Perhaps the dream the Codice represents has never been fully realized … but that, by no means, suggests the dream is dead.
Follow John L. Allen Jr. on Twitter: @JohnLAllenJr
The Myth of Catholic Social Teaching
by John Zmirak
SATURDAY, AUGUST 30, 2014
Self-styled Catholic critics of the free market and “Americanism” have adopted the term “social Magisterium” to suggest that there is a coherent and morally binding body of papal teaching on politics and economics, from which we can derive specific policy initiatives and firmly condemn alternatives as “un-Catholic” or even (that dreaded word) “dissenting.”
Hence defenders of market economics, or opponents of mass immigration, can be tarred with the same brush as those who favor women’s ordination or homosexuality. Indeed, if we accept the premise of a “social magisterium,” we are led to believe that we can actually build up a detailed Catholic political economy that is a “third way” between capitalism and socialism, which bravely “cuts across” the lines dividing Left and Right, and between America’s political parties.
We can start, of course, with Belloc and Chesterton, who laid the groundwork for an officially Catholic system of economics, distributism. We can move forward bravely by reading the fruits of bishops’ conferences and statements by the Vatican’s various social justice officers. As we proceed, compiling divinely approved answers to each burning current question, we can fill in the empty spaces of politics and economics, then present it to a rudderless world like a completed crossword puzzle.
I won’t spend time here talking about the practical effects of such talk in Catholic circles. My hope is that it has none – that patriotic, prolife Catholics simply ignore the posturing that fills the blogosphere, the tortured statements that emerge from bishops’ conferences, the rants of leftist, anti-Semitic cardinals, and the questionably translated fruits of interviews with the pope.
I hope this not simply because I want people to vote against the persecutors of the Church, to whom the rise of illiberal Catholicism gives active aid and comfort, but for a much more important reason: the explosion of irrational and false political statements that carry some vague imprimatur of Church authority will undermine people’s faith: “If I have to believe that nonsense to really be Catholic….”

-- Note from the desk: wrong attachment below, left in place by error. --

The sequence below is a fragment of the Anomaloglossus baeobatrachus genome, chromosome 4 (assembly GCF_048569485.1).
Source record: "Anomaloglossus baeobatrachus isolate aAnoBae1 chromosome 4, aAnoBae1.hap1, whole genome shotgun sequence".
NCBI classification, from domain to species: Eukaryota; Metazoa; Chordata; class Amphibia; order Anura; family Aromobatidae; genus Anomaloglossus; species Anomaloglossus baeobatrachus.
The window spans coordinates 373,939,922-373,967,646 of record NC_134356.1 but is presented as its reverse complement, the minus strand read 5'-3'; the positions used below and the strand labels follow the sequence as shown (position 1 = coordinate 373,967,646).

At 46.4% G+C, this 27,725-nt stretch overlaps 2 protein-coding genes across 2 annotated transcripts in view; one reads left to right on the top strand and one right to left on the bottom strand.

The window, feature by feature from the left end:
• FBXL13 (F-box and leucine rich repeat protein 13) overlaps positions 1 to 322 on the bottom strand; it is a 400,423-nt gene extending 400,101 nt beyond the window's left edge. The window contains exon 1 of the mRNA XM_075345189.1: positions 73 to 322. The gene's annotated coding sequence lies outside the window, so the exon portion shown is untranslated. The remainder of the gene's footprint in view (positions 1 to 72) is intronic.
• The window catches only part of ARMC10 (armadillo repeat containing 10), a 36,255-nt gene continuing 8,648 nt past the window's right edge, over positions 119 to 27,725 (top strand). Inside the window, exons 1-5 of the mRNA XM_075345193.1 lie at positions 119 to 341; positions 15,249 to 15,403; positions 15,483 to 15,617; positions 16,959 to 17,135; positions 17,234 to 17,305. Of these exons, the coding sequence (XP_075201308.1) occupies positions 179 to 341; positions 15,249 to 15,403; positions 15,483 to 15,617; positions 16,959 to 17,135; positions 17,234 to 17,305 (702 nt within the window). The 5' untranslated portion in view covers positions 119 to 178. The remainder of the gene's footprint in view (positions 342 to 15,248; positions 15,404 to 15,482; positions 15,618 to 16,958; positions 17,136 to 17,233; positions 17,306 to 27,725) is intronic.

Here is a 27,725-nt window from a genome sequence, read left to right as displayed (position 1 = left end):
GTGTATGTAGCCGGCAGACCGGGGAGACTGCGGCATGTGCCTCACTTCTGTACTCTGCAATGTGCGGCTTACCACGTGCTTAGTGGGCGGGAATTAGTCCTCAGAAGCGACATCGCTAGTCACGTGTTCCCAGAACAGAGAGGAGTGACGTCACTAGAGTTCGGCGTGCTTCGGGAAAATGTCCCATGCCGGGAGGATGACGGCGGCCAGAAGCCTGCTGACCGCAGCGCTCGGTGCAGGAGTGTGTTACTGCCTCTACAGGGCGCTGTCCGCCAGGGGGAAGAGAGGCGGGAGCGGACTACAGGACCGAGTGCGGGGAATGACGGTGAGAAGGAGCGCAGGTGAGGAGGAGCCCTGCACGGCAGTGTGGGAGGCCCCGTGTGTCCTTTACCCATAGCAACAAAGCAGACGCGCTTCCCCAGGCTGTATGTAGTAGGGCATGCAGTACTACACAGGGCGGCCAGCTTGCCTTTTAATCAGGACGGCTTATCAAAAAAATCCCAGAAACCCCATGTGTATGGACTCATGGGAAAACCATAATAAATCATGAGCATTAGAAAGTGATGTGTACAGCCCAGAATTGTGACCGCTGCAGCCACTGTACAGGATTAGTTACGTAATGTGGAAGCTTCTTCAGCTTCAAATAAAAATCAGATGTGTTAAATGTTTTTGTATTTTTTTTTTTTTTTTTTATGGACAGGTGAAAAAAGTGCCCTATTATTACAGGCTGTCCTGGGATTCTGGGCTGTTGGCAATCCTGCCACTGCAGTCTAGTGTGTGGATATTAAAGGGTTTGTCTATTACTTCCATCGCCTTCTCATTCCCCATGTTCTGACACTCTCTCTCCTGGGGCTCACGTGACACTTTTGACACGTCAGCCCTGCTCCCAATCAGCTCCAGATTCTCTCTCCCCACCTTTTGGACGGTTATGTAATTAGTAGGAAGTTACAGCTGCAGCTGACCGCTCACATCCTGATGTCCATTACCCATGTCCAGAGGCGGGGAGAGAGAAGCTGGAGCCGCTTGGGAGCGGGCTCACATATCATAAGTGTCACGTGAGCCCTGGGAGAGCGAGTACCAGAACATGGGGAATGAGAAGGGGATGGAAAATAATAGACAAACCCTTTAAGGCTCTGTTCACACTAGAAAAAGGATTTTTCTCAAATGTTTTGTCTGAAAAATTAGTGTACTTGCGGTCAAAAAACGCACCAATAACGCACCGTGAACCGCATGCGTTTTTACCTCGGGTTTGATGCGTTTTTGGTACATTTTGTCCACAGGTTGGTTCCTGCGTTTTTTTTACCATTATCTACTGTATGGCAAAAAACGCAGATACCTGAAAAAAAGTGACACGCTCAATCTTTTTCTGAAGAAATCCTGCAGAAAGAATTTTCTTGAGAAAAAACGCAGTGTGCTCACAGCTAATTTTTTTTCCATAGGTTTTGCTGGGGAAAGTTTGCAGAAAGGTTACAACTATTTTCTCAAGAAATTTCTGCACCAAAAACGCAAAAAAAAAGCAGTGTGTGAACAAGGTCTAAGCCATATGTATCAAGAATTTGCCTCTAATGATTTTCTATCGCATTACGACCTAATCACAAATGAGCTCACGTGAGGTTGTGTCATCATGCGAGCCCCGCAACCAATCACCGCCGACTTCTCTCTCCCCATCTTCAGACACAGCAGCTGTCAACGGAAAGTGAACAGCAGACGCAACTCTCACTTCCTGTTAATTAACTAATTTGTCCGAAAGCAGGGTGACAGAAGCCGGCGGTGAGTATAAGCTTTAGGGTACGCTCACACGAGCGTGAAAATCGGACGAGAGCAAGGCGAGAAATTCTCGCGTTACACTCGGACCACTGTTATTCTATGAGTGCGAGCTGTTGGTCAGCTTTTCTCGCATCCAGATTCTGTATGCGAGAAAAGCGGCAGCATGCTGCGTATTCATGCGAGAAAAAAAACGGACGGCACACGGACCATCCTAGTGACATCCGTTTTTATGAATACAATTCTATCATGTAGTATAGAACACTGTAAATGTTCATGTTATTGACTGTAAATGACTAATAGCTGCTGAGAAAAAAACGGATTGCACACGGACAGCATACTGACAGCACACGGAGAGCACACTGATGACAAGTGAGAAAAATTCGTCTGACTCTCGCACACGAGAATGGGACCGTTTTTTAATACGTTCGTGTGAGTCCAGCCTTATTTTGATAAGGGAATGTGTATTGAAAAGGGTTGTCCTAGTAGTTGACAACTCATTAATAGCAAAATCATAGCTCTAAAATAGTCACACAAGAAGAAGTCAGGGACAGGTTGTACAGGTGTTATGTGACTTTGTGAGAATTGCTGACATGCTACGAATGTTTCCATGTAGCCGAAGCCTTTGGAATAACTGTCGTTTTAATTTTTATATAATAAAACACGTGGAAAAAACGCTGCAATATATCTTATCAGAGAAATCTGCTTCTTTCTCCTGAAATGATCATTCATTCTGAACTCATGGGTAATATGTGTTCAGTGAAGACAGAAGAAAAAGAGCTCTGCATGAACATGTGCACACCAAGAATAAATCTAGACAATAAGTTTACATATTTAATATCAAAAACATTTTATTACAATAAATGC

But there are smart, sincere people out there who struggle seriously with the idea that the papacy is a 2,000-year-old Delphic oracle, that a “spirit-led Magisterium” inspires and guards from error the statements of popes about economics and politics. Even if such statements are not infallible, we are obliged to grant them a docile “religious submission,” as we are to other non- ex cathedra assertions of Catholic teaching. Or so people say.
I have read earnest attempts to collect everything that popes have said on these subjects since Leo XIII, and treat them as a kind of divine wish-list, which Catholics are obliged to accept as the first principles of politics – and defend against every criticism, as St. Ignatius did the honor of Our Lady. Such attempts demonstrate filial piety, and ought not to be sneered at. Nor should the papal statements in question, which are largely wise and often profound, and in fact serve as worthy digests of much of the best that has been written or thought.
One of my favorite reference books is The Pope Speaks, which collects the allocutions and conferences of Pope Pius XII, on subjects ranging from ophthalmology to bee keeping. It’s amazing how well informed and thoughtful that good man was.
But is it true? Is there a “spirit-led” “social Magisterium” that works by accretion over the centuries, gradually building up a coherent, defensible program of economics and politics, which can be drawn by simply reading what popes have said and fitting those statements together like Lego blocks, to construct a Catholic city? Is that what Jesus intended to give us when He founded the papacy?
If we really believe that, and expect every Catholic to form his views accordingly, then we should be able to survey papal statements over the centuries on economics and politics, and find in them the same exquisite consistency we see in papal teachings about the natures of Jesus Christ and the sacraments – the slow, organic unfolding of that divine revelation which ended with the death of St. John the Apostle.